Catalpa speciosa (Warder) Warder ex Engelm.
Northern Catalpa, Catalpa Tree, Cigar Tree, Indian Bean
Bignoniaceae (Trumpet-Creeper Family)
USDA Symbol: CASP8
Northern catalpa is a 75-100 ft., deciduous tree with a narrow, oval crown. The rugged winter outline is striking. Grayish- to reddish-brown bark breaks into thick scales. Leaves heart shaped with a drawn out tip and usually smooth, sometimes shallowly lobed, margins, petioles up to 8 inches long and blades to 12 inches long by 8 inches wide. Large, showy, white to lavender, bell-shaped flowers with frilled rims occur in heavy, upright clusters at the outer ends of the branches. Flowers up to 2 inches long by 2 inches wide, petals white with yellow streaks and purplish spots inside, fused about half their length and flaring into 2 unequal lips, the smaller 2 lobed, the larger 3 lobed; in open clusters. Fruit a long, narrow pod up to 18 inches in length by 1/2 inch in width persisting through winter. Fall color is poor; leaves often fall before turning.
Northern Catalpa is the northernmost New World example of its tropical family and is hardier than Southern Catalpa (Catalpa bignonioides), which blooms later and has slightly smaller flowers and narrower, thinner-walled capsules. Both are called "Cigartree" and "Indian-bean" because of the distinctive fruit.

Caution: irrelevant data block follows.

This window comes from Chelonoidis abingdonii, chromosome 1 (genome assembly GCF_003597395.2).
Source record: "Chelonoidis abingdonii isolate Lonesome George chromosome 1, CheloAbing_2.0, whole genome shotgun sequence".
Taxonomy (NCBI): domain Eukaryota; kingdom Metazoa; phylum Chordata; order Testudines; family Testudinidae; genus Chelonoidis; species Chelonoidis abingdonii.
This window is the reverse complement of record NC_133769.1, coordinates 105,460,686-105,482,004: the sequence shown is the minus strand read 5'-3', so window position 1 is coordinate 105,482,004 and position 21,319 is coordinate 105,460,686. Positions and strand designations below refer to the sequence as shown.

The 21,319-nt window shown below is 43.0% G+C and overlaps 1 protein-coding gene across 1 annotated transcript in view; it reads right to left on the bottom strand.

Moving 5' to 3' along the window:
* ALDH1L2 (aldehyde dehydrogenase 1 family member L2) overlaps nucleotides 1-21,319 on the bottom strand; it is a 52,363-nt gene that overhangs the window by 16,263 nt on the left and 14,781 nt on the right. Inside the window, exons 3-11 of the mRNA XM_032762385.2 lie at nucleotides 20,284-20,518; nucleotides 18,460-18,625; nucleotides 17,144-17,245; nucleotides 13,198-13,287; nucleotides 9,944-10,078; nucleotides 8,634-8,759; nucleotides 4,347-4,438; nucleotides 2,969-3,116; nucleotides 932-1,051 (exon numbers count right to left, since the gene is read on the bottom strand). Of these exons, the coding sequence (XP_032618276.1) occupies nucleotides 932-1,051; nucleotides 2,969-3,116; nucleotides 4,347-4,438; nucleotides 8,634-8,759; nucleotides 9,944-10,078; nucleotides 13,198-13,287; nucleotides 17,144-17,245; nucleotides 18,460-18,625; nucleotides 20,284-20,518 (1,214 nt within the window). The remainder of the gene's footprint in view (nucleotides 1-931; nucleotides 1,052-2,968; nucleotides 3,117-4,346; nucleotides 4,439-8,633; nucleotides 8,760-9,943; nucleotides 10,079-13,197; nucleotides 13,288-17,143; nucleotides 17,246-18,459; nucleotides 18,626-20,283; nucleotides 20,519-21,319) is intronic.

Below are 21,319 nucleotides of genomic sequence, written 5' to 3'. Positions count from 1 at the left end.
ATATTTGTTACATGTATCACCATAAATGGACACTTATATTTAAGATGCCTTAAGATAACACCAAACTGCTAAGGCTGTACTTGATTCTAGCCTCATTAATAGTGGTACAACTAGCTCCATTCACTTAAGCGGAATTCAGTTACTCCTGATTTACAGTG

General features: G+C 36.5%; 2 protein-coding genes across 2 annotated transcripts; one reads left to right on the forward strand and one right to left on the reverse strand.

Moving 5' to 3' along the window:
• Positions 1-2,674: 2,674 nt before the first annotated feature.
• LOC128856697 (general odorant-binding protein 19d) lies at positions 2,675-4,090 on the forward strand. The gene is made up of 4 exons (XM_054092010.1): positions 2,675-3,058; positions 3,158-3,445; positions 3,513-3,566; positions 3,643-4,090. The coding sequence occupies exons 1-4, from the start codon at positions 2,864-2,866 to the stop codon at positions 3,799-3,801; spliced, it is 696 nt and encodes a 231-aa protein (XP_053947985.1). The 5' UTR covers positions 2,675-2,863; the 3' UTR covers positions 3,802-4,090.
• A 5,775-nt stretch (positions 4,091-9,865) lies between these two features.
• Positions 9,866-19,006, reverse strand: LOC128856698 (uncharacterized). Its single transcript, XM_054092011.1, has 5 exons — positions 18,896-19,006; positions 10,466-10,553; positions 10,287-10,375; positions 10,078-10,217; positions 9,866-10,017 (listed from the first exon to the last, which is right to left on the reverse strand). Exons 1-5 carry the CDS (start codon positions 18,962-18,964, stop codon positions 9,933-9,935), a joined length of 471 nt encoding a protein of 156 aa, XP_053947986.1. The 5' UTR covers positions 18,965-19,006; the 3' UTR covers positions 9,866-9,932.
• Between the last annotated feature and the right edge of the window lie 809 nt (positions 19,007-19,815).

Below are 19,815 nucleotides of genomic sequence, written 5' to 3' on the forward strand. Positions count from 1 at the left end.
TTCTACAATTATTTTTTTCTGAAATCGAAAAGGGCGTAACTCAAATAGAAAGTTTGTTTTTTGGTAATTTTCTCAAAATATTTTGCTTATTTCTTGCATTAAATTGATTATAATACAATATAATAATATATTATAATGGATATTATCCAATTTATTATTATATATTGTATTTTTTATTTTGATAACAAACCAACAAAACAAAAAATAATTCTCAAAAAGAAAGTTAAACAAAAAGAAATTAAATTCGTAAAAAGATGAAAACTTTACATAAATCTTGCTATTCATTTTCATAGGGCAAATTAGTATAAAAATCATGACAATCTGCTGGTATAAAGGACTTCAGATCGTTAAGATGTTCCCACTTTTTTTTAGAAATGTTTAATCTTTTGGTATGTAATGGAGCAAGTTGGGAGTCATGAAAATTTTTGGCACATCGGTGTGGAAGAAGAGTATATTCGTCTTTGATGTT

From the Image Gallery
Bloom InformationBloom Color: White
Bloom Time: Apr , May , Jun
DistributionUSA: AL , AR , CT , DC , GA , IA , IL , IN , KS , KY , LA , MA , MD , ME , MI , MN , MO , MS , NC , ND , NE , NH , NY , OH , OK , PA , RI , SC , SD , TN , TX , UT , VA , WI , WV
Native Distribution: Originally native from w. TN & n.e. AR, to s.w. IN & e. MO; now widely naturalized in s.e. U.S.
Native Habitat: Moist, lowland woods; roadsides; waste places; uplands
Growing ConditionsWater Use: Low
Light Requirement: Part Shade
Soil Moisture: Moist
CaCO3 Tolerance: Low
Soil Description: Deep, rich, moist soils.
Conditions Comments: Rapid growing and relatively short-lived, northern catalpa is adaptable to many different soils and sites, but is not particularly drought-tolerant. Catalpas are major litter producers, shedding flowers, small branches, large leaves and seedpods. Brittle branches break easily in wind storms. It is susceptible to defoliation by leaf blight and the sphinx moth caterpillar.
BenefitConspicuous Flowers: yes
Value to Beneficial InsectsSpecial Value to Honey Bees
This information was provided by the Pollinator Program at The Xerces Society for Invertebrate Conservation.
PropagationDescription: Very easy to grow from seeds and transplant. Seeds require no pretreatment. Catalpa will root from semi-hardwood cuttings taken in late summer or root cuttings taken in late fall.
Seed Collection: Capsules split and disperse seed in late winter or early spring. Collect fruits after capsules brown and begin to dry. Insect infestation is likely if left on the tree too long. Dry, cold storage is recommended.
Seed Treatment: Not Available
Commercially Avail: yes
Find Seed or Plants
Find seed sources for this species at the Native Seed Network.
National Wetland Indicator Status
From the National Organizations DirectoryAccording to the species list provided by Affiliate Organizations, this plant is on display at the following locations:
Native Seed Network - Corvallis, OR
BibliographyBibref 841 - Native Alternatives to Invasive Plants (2006) Burrell, C. C.
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Additional resourcesUSDA: Find Catalpa speciosa in USDA Plants
FNA: Find Catalpa speciosa in the Flora of North America (if available)
Google: Search Google for Catalpa speciosa
MetadataRecord Modified: 2016-05-18
Research By: TWC Staff